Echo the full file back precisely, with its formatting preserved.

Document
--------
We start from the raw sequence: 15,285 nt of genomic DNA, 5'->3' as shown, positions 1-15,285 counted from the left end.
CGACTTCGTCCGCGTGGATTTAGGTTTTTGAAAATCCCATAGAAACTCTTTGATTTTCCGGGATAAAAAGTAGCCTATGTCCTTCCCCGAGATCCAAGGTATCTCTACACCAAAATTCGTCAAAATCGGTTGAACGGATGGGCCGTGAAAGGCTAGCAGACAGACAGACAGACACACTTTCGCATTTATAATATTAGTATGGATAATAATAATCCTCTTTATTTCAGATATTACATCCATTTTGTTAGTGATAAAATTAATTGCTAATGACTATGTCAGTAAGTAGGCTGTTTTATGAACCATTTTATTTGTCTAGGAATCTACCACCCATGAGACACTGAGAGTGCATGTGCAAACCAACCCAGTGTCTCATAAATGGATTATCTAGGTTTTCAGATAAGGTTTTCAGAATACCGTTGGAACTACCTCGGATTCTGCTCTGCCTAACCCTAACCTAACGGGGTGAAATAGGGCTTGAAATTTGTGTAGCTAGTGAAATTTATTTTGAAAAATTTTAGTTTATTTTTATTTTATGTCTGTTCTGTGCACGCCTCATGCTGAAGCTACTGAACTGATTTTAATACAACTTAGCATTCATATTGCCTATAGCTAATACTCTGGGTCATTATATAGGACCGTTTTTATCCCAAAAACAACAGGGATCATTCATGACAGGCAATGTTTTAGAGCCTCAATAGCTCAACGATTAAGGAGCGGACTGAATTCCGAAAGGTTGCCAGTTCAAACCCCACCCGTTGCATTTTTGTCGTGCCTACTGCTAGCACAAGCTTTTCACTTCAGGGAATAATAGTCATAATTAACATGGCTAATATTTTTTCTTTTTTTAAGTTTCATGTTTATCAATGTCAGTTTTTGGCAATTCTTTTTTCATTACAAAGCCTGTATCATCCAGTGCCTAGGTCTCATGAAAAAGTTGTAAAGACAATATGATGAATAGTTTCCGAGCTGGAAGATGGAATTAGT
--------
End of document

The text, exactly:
We start from the raw sequence: 15,285 nt of genomic DNA, 5'->3' as shown, positions 1-15,285 counted from the left end.
CGACTTCGTCCGCGTGGATTTAGGTTTTTGAAAATCCCATAGAAACTCTTTGATTTTCCGGGATAAAAAGTAGCCTATGTCCTTCCCCGAGATCCAAGGTATCTCTACACCAAAATTCGTCAAAATCGGTTGAACGGATGGGCCGTGAAAGGCTAGCAGACAGACAGACAGACACACTTTCGCATTTATAATATTAGTATGGATAATAATAATCCTCTTTATTTCAGATATTACATCCATTTTGTTAGTGATAAAATTAATTGCTAATGACTATGTCAGTAAGTAGGCTGTTTTATGAACCATTTTATTTGTCTAGGAATCTACCACCCATGAGACACTGAGAGTGCATGTGCAAACCAACCCAGTGTCTCATAAATGGATTATCTAGGTTTTCAGATAAGGTTTTCAGAATACCGTTGGAACTACCTCGGATTCTGCTCTGCCTAACCCTAACCTAACGGGGTGAAATAGGGCTTGAAATTTGTGTAGCTAGTGAAATTTATTTTGAAAAATTTTAGTTTATTTTTATTTTATGTCTGTTCTGTGCACGCCTCATGCTGAAGCTACTGAACTGATTTTAATACAACTTAGCATTCATATTGCCTATAGCTAATACTCTGGGTCATTATATAGGACCGTTTTTATCCCAAAAACAACAGGGATCATTCATGACAGGCAATGTTTTAGAGCCTCAATAGCTCAACGATTAAGGAGCGGACTGAATTCCGAAAGGTTGCCAGTTCAAACCCCACCCGTTGCATTTTTGTCGTGCCTACTGCTAGCACAAGCTTTTCACTTCAGGGAATAATAGTCATAATTAACATGGCTAATATTTTTTCTTTTTTTAAGTTTCATGTTTATCAATGTCAGTTTTTGGCAATTCTTTTTTCATTACAAAGCCTGTATCATCCAGTGCCTAGGTCTCATGAAAAAGTTGTAAAGACAATATGATGAATAGTTTCCGAGCTGGAAGATGGAATTAGT